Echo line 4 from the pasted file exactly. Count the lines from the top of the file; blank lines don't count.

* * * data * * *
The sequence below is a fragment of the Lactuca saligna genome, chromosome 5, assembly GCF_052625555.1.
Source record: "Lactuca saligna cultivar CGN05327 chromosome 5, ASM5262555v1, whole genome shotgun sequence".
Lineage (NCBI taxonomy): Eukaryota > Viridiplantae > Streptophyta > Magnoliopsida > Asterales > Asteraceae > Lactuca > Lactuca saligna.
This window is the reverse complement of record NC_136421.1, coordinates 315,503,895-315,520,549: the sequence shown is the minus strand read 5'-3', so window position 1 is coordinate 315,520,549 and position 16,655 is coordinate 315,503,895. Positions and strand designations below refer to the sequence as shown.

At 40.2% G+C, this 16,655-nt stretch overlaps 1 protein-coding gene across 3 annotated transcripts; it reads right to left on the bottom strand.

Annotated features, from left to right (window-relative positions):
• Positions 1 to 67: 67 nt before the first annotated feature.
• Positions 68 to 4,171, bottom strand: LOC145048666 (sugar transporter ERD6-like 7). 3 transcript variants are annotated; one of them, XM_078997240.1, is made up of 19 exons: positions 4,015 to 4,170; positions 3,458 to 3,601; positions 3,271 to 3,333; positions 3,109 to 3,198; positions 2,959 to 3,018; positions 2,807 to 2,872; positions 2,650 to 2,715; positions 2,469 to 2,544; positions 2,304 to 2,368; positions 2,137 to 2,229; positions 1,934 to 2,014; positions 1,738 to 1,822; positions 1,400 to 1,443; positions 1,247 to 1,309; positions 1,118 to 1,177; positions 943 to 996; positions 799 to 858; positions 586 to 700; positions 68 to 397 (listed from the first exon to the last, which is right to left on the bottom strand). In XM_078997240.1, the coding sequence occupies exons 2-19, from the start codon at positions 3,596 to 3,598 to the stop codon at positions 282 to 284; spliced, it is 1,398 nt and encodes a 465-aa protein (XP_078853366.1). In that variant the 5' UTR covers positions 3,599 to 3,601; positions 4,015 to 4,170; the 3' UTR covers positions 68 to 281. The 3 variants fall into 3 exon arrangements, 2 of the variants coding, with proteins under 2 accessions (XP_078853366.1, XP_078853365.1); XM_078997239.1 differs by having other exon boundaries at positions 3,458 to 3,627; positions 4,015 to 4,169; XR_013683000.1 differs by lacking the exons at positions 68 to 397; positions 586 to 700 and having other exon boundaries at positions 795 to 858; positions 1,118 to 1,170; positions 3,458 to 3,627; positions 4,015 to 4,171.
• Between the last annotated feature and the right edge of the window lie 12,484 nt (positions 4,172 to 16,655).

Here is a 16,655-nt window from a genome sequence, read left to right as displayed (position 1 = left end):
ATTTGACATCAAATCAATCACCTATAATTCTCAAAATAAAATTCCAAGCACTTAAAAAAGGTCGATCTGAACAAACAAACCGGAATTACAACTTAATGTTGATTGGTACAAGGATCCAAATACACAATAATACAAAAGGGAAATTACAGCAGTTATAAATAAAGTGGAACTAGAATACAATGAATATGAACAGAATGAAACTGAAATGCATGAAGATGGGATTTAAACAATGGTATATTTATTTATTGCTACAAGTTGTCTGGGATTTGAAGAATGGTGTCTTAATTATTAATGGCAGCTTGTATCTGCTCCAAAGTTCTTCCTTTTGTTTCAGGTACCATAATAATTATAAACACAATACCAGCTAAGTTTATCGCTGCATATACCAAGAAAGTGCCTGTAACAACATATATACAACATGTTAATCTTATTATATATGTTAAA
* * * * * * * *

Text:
This window is the reverse complement of record NC_136421.1, coordinates 315,503,895-315,520,549: the sequence shown is the minus strand read 5'-3', so window position 1 is coordinate 315,520,549 and position 16,655 is coordinate 315,503,895. Positions and strand designations below refer to the sequence as shown.